Thursday, April 12, 2007

Religion and Money

I know, I know - two traditionally taboo topics, which any blogger with a sense of self-preservation should probably learn to avoid. I´ll keep my remarks brief.

Yesterday, the internet café was populated largely by Mormons. Without deliberately eavesdropping, I was nonetheless quickly able to figure out that next Monday must be the deadline for signing up for fall courses at Brigham Young, as there was much discussion of the relative merits and demerits of various elective courses. Also of the relative pros and cons of carrying out one's mission in Sevilla versus Granada (clear consensus that Granada is preferable, because of its more compact size, notwithstanding the steepness of the terrain in some sectors). What fascinated me was the discussion about which course one should take to satisfy BY's mandatory "diversity requirement". Having worked in corporate America for over 20 years, my natural inclination is to be slightly leery of "diversity requirements" myself, but given the nature of the conversation, I have to say I found myself rooting strongly for the university in this case. The casual racism of some of the comments, and apparent ignorance of, or indifference to other cultures was frankly breathtaking, particularly here in Granada, once the center of Menocal's "Ornament of the World". Unfortunately, for some of these clean-cut young men, one had the distinct sense that a single course in fulfilment of a well-meaning diversity requirement was not going to be enough to make much of an impact.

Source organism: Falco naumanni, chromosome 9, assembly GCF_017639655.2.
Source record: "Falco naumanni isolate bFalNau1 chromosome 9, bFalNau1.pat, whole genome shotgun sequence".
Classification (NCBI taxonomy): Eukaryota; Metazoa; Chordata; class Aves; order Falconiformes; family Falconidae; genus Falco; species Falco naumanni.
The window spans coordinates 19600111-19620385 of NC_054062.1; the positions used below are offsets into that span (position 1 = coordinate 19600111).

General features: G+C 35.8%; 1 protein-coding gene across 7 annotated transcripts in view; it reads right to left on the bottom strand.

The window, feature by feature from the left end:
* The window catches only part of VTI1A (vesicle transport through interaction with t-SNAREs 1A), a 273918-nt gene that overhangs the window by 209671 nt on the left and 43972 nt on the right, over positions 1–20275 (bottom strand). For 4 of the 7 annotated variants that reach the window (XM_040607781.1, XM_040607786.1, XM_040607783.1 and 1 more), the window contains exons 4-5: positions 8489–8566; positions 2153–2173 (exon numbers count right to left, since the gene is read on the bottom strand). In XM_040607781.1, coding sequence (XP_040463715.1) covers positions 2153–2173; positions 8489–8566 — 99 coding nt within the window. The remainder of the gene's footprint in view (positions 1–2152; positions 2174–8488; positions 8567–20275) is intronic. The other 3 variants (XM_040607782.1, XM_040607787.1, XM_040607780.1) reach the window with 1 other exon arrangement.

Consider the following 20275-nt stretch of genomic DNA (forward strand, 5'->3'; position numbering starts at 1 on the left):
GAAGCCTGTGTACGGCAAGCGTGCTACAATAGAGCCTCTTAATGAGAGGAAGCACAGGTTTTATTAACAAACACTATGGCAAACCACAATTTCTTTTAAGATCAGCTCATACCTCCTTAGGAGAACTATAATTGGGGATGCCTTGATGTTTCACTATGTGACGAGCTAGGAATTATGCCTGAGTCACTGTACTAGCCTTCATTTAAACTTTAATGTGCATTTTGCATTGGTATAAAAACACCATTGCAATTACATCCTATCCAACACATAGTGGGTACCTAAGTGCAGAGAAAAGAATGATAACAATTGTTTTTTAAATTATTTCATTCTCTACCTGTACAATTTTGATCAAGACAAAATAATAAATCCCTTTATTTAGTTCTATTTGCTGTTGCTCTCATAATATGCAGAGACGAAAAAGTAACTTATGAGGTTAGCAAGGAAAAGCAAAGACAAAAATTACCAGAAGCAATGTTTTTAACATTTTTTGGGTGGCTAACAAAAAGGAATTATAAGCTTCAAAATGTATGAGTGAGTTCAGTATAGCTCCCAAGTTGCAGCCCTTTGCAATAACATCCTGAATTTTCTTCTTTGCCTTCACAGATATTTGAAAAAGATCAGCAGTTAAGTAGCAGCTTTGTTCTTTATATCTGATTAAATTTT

While writing the preceding paragraph, I realise, of course, that the issue has very little to do with religion, but is rather one of mono- versus multiculturalism. I can't really wrap this vignette up with a pithy bow, so forgive me if I leave it at that, and move on to this morning's incident, which also left me a little baffled.

As a child of privilege, I have learned to be extremely respectful of frugality in others. I am fully aware that very few people share the advantages that I've been lucky to have in life, which are not limited to having been born into a loving, upper-middle class family, and getting a terrific education. For instance, I was lucky enough to receive a talent (for mathematics) which, when developed, allowed me to choose a profession that afforded considerable financial benefits. I won't belabor the point - I've been lucky, and I'm generally smart enough to count my blessings, and know that not everyone is as lucky.

Differences in background mean that people have different attitudes toward money, and different views of the virtue of frugality. Without wishing to offend anyone here, I will say that travelling with someone whose views about money are way different from one's own is likely to be difficult. (And without having direct experience in the matter, I am guessing that the same thing is likely to be true about marriage).